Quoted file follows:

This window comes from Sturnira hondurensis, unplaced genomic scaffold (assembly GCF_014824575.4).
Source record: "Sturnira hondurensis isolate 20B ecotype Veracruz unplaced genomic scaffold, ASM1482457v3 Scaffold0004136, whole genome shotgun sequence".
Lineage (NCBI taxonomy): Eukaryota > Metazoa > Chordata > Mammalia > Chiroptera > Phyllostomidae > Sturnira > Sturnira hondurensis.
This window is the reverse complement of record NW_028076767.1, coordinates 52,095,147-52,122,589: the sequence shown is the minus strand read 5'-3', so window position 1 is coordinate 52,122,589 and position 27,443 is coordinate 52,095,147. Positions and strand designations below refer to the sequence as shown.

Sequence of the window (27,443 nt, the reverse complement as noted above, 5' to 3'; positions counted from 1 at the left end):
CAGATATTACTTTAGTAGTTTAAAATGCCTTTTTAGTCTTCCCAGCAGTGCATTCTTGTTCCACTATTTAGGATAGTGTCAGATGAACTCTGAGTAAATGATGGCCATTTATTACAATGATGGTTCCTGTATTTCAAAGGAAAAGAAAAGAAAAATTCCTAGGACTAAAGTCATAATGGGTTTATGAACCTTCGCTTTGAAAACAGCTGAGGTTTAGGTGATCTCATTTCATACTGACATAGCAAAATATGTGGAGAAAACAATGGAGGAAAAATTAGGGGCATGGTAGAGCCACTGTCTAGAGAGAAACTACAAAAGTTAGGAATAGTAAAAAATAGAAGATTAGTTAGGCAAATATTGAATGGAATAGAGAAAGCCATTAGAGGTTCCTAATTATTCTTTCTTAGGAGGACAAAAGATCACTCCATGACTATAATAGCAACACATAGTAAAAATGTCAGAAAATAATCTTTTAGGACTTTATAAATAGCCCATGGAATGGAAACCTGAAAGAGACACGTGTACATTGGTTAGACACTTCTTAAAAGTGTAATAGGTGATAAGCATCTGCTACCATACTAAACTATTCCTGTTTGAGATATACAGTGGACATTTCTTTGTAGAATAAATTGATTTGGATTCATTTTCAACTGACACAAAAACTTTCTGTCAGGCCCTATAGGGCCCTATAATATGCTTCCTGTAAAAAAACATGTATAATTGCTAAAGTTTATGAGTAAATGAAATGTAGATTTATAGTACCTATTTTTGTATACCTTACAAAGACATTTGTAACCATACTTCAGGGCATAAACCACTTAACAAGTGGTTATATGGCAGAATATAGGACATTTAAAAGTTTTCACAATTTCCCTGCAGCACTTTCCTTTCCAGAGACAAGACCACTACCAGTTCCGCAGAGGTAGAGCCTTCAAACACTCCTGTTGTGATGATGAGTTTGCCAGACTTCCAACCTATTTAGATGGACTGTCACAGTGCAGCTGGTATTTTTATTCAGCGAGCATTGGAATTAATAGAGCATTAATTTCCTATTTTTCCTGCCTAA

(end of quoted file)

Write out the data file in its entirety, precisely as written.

This window comes from Sturnira hondurensis, unplaced genomic scaffold (assembly GCF_014824575.4).
Source record: "Sturnira hondurensis isolate 20B ecotype Veracruz unplaced genomic scaffold, ASM1482457v3 Scaffold0004136, whole genome shotgun sequence".
Lineage (NCBI taxonomy): Eukaryota > Metazoa > Chordata > Mammalia > Chiroptera > Phyllostomidae > Sturnira > Sturnira hondurensis.
This window is the reverse complement of record NW_028076767.1, coordinates 52,095,147-52,122,589: the sequence shown is the minus strand read 5'-3', so window position 1 is coordinate 52,122,589 and position 27,443 is coordinate 52,095,147. Positions and strand designations below refer to the sequence as shown.

Sequence of the window (27,443 nt, the reverse complement as noted above, 5' to 3'; positions counted from 1 at the left end):
CAGATATTACTTTAGTAGTTTAAAATGCCTTTTTAGTCTTCCCAGCAGTGCATTCTTGTTCCACTATTTAGGATAGTGTCAGATGAACTCTGAGTAAATGATGGCCATTTATTACAATGATGGTTCCTGTATTTCAAAGGAAAAGAAAAGAAAAATTCCTAGGACTAAAGTCATAATGGGTTTATGAACCTTCGCTTTGAAAACAGCTGAGGTTTAGGTGATCTCATTTCATACTGACATAGCAAAATATGTGGAGAAAACAATGGAGGAAAAATTAGGGGCATGGTAGAGCCACTGTCTAGAGAGAAACTACAAAAGTTAGGAATAGTAAAAAATAGAAGATTAGTTAGGCAAATATTGAATGGAATAGAGAAAGCCATTAGAGGTTCCTAATTATTCTTTCTTAGGAGGACAAAAGATCACTCCATGACTATAATAGCAACACATAGTAAAAATGTCAGAAAATAATCTTTTAGGACTTTATAAATAGCCCATGGAATGGAAACCTGAAAGAGACACGTGTACATTGGTTAGACACTTCTTAAAAGTGTAATAGGTGATAAGCATCTGCTACCATACTAAACTATTCCTGTTTGAGATATACAGTGGACATTTCTTTGTAGAATAAATTGATTTGGATTCATTTTCAACTGACACAAAAACTTTCTGTCAGGCCCTATAGGGCCCTATAATATGCTTCCTGTAAAAAAACATGTATAATTGCTAAAGTTTATGAGTAAATGAAATGTAGATTTATAGTACCTATTTTTGTATACCTTACAAAGACATTTGTAACCATACTTCAGGGCATAAACCACTTAACAAGTGGTTATATGGCAGAATATAGGACATTTAAAAGTTTTCACAATTTCCCTGCAGCACTTTCCTTTCCAGAGACAAGACCACTACCAGTTCCGCAGAGGTAGAGCCTTCAAACACTCCTGTTGTGATGATGAGTTTGCCAGACTTCCAACCTATTTAGATGGACTGTCACAGTGCAGCTGGTATTTTTATTCAGCGAGCATTGGAATTAATAGAGCATTAATTTCCTATTTTTCCTGCCTAA